Frozen in Time

Frozen in Time

The Fate of the Franklin Expedition

Book - 1998
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"Simply compelling."--Mordecai Richler. "A cautionary tale of scholarly merit."--William S. Burroughs. "Chilling...will keep you up nights turning pages."--Peter Gorner, The Chicago Tribune. In 1845, Sir John Franklin set off, determined to "penetrate the icy fastness" of the Arctic. But he and his 129 men never made it. For the next 35 years, more than 20 major rescue parties searched fruitlessly for the vanished expedition. In this updated version of a bestseller that sold over 118,000 copies, a top forensic anthropologist and a historian tell the dramatic tale of excavating three sailors from the Franklin party. The bodies, well preserved by the permafrost, gave up their secrets to 20th century science, and the researchers pieced together a story of horrific starvation, scurvy, and cannibalism...Absolutely unforgettable--with photos in both color and black and white. The authors both live in Alberta, Canada. 192 pages, 43 color illus., 5 x 7 3/4.
Publisher: Vancouver : Greystone Books, c1998
ISBN: 9781550546163
Branch Call Number: 917.19 BEA 1998
Characteristics: xi, 179 p., [24] p. of plates : ill. (some col.), maps ; 20 cm
Additional Contributors: Geiger, John 1960-


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Nov 08, 2009

This slim volume offers revelations and surprises for anyone interested in the modern investigation into the ill-fated 1845 expedition of Sir John Franklin and crew to discover the Northwest Passage. Perhaps the biggest surprise of all is that distilling the story down to forensic data and clinical examination and testing does not rob the Franklin expedition of any of its historic and mythic resonance. Indeed, these new details add a poignant human dimension to the Franklin legend, including some cautionary reflection on man's ongoing quest to push exploration and technological boundaries.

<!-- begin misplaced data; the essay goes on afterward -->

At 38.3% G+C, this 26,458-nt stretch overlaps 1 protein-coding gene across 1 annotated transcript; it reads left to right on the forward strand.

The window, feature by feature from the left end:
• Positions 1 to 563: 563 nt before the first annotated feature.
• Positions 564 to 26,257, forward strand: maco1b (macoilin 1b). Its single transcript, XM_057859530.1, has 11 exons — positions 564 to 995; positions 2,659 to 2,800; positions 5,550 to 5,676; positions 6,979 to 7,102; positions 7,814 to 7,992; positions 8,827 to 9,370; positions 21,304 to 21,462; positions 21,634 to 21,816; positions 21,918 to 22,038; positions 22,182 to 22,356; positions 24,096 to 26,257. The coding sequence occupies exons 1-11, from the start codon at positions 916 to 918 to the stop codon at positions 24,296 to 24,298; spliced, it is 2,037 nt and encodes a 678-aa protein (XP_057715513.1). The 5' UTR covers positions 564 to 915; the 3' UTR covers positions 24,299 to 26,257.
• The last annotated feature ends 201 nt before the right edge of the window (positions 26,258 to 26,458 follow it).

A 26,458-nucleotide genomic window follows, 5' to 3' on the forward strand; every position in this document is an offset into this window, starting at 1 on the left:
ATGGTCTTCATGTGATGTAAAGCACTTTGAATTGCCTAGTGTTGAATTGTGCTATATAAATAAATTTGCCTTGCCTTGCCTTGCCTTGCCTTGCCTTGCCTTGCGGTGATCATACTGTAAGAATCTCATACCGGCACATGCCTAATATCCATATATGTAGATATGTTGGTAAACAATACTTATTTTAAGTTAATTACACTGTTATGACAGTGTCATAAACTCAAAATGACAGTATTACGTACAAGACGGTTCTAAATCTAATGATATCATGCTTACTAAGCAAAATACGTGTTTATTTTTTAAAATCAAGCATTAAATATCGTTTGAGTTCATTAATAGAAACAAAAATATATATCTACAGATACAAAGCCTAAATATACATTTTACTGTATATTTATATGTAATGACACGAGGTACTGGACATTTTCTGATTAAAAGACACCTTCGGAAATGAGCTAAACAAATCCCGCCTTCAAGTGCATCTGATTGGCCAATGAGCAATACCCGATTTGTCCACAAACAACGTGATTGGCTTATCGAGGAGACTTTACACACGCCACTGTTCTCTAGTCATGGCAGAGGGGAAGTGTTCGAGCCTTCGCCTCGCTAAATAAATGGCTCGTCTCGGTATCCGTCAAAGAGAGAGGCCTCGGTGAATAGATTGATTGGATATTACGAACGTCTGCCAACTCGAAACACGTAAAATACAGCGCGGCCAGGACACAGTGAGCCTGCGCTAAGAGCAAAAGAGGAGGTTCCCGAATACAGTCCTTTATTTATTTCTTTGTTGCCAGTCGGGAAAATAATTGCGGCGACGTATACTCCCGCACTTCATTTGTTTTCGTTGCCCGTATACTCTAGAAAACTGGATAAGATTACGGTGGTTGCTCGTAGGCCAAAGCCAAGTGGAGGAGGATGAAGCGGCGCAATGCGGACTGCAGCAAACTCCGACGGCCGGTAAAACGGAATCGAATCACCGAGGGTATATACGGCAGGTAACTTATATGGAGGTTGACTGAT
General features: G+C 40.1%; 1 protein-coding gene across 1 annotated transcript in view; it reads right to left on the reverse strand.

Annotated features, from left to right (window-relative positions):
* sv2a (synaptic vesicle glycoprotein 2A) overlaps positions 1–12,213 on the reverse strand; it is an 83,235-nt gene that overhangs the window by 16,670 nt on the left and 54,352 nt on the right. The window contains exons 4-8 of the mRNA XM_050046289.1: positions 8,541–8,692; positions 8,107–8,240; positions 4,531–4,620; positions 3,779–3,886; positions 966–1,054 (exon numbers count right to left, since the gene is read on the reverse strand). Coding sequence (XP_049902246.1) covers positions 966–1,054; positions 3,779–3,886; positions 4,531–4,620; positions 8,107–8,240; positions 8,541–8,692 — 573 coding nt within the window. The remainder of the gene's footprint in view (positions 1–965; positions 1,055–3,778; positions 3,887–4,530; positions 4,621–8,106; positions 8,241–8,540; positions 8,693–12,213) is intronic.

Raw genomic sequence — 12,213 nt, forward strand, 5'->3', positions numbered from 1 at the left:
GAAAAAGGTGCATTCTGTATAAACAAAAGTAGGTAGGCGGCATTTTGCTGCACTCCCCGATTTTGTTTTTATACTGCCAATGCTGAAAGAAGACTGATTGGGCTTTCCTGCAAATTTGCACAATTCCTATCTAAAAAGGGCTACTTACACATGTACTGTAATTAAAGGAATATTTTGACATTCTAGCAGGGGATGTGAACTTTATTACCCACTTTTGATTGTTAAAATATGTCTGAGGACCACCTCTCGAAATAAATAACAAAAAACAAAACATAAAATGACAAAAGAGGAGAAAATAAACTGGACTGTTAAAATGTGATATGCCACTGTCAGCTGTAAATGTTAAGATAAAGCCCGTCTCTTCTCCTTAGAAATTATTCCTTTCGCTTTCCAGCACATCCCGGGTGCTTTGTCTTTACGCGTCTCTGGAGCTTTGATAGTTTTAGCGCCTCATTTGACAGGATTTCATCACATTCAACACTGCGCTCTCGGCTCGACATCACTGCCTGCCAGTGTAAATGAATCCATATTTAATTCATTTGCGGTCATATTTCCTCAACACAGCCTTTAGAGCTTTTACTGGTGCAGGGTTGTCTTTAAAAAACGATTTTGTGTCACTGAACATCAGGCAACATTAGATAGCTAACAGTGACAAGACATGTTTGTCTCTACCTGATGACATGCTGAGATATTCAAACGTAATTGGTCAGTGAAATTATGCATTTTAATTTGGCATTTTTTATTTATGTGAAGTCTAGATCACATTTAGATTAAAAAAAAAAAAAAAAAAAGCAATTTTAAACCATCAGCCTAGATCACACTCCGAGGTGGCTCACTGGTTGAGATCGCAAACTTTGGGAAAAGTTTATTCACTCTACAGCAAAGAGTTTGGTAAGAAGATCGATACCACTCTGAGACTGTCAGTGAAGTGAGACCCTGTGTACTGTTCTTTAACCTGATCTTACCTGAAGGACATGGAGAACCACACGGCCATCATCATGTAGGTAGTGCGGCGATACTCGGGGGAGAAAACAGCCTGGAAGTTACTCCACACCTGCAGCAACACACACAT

Most powerful in this account is the sensitivity with which the modern men of science connect across more than a century with the three men whose ravaged bodies revealed significant reasons for why the Franklin expedition met with calamity and death. Considerable emotion colours the descriptions of the exhumation and examination of the bodies of 20-year-old leading stoker John Torrington, 25-year-old able seaman John Hartnell and 36-year-old Royal Marines private William Braine, as presented by lead investigator Dr. Owen Beattie, assisted by journalist John Geiger. Because the three bodies were extremely well preserved in the Arctic permafrost, both as described and hauntingly captured by photographs included in the book, Dr. Beattie and his team were inescapably drawn into feeling very powerfully that they were dealing with almost living human beings in their investigation. In fact, Beattie describes tenderly lifting Torrington's body from his coffin and feeling like the young man was merely unconscious, not dead for 140 years. The respect with which the investigators returned the men to their graves, and the awe with which Beattie ponders how the men helped in explorations undoubtedly beyond their wildest dreams, is very moving.

That Mordecai Richler went on to cite Frozen in Time as a valuable resource in his brilliant novel Solomon Gursky Was Here is testament to the power of both the Franklin story and how well it is told here.

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